Value Stream Mapping (VSM) tutorial (work in progress)
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README.md

README.md

Value Stream Mapping

What is value stream mapping?

Value stream mapping is a lean-management method for analyzing the current state and designing a future state for the series of events that take a product or service from its beginning through to the customer. At Toyota, it is known as "material and information flow mapping".[1] It can be applied to nearly any value chain.

See:

VSM wordbook

  • Value Adding (VA): any activity that your external customers value, and would be willing to pay for.

  • Necessary Non-Value Adding (N NVA): any activity that is necessary but does not add value, for example any necessary support processes, legal regulatory requirements, etc.

  • Unnessary Non-Value Adding (U NVA): any activity that is unnessary, a.k.a. waste.

VSM metrics

In order of importance.

  • Value Time (VT)

    • The time spent on adding value. This is actually performing the work.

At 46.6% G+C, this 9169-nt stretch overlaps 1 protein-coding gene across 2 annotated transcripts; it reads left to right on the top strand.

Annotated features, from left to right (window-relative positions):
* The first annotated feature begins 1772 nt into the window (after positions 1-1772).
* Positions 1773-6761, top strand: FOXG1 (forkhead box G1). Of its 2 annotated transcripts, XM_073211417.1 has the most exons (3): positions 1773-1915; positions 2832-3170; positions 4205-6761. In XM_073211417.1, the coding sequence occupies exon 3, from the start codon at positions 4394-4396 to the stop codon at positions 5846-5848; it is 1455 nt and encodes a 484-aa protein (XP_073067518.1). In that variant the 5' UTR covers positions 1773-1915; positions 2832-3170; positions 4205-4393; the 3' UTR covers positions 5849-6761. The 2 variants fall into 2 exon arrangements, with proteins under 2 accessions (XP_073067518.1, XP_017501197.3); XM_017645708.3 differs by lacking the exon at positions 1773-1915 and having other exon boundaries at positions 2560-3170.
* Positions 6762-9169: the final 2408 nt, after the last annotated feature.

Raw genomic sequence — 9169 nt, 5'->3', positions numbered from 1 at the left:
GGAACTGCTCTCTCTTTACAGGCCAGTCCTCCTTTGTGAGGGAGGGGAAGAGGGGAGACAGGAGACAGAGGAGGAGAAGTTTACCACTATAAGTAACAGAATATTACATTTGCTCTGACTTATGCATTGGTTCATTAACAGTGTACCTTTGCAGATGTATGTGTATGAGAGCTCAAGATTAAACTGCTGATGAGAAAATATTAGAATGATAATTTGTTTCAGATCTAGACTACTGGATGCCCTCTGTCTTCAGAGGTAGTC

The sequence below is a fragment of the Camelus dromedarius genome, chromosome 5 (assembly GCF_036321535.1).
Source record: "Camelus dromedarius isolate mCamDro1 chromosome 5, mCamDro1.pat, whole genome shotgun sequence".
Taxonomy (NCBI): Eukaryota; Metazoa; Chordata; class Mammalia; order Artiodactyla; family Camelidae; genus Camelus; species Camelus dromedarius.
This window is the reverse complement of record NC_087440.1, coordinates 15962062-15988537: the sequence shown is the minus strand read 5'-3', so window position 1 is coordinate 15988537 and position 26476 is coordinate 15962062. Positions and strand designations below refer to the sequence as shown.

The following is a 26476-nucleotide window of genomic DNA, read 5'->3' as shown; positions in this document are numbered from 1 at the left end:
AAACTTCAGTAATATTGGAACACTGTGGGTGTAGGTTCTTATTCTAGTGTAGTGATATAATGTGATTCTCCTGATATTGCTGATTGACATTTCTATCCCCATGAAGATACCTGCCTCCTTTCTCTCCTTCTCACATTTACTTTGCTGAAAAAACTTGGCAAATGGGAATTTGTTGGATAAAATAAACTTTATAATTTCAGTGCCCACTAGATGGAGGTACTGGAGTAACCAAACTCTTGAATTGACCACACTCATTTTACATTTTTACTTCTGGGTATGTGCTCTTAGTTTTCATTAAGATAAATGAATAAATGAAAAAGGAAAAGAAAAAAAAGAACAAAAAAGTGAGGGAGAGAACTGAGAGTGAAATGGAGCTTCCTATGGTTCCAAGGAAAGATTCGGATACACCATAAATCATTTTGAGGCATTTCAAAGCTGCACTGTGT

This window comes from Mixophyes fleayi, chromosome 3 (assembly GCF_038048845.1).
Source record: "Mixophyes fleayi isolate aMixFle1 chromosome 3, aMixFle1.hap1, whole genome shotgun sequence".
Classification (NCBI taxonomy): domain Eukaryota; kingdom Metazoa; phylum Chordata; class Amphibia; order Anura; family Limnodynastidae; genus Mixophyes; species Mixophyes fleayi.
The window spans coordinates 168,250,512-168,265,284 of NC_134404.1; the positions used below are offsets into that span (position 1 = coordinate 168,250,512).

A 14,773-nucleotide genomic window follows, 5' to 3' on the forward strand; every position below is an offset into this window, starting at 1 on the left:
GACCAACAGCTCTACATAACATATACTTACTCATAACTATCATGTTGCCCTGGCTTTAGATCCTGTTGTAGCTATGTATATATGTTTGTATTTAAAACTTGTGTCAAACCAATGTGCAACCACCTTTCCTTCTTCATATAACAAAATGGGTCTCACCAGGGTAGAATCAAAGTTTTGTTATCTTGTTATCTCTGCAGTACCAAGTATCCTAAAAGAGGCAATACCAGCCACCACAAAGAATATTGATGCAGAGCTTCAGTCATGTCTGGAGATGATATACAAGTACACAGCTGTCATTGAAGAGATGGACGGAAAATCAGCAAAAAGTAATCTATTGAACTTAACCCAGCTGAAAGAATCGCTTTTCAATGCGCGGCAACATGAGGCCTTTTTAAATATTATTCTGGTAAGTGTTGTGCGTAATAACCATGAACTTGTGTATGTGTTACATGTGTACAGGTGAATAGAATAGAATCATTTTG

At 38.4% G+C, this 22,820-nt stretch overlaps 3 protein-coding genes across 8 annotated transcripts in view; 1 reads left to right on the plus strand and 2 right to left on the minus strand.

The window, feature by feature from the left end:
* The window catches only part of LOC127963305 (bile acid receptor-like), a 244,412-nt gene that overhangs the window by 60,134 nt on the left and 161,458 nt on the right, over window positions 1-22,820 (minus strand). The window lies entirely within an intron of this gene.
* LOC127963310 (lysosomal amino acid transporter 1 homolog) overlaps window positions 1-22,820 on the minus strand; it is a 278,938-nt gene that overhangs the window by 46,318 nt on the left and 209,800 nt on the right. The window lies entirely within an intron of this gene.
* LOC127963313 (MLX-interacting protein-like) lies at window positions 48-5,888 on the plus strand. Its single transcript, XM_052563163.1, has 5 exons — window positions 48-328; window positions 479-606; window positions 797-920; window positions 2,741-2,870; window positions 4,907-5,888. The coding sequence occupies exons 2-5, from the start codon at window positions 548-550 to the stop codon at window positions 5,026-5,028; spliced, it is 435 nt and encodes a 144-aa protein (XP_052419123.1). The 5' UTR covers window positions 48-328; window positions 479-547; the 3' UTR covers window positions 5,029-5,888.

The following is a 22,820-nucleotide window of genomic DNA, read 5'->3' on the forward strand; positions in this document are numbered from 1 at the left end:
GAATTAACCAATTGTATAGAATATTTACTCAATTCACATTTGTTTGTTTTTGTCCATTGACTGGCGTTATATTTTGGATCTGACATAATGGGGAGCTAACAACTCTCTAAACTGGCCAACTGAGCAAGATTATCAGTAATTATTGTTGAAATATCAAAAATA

• Process Time (PT)

    • A.k.a. touch time, work time, cycle time.

    • The time it takes to actually perform the work, if a person is able to work on it fully and focus on it fully.

    • Include task-specific doing, talking, thinking, etc.

  • Lead Time (LT)

    • A.k.a. throughput time, turnaround time, elapsed time.

    • The elapsed time from when the input to a step is available, until the step is compeleted i.e. the work is sent along to the next step.

    • Include Process Time, not just the waiting time.

  • Percentage Activity (%A)

    • Calculate (PT / LT) * 100
  • Input Percentage Complete & Accurate (%C&A)

    • The percentage of inputs that are fully usable, i.e. that are complete and that are accurate, as measured by the person receiving the inputs.

    • Similar to "first pass yield" in manufacturing.

  • Rolled first pass yield (RFPY)

    • A.k.a. %Clean, %C&A for stream

    • Calculate %C&A * %C&A * %C&A ...

    • The percent of value stream output that goes through the process cleanly, i.e. without any need for rework.

  • Number of Handoffs (#HO)

  • Number of IT Systems (#IT)

  • Freed capacity

Types of waste

  • Overproduction

  • Inventory

  • Waiting

  • Over-processing

  • Errors

  • Motion (people)

  • Transportation (material, data, etc.)

  • Underutilized people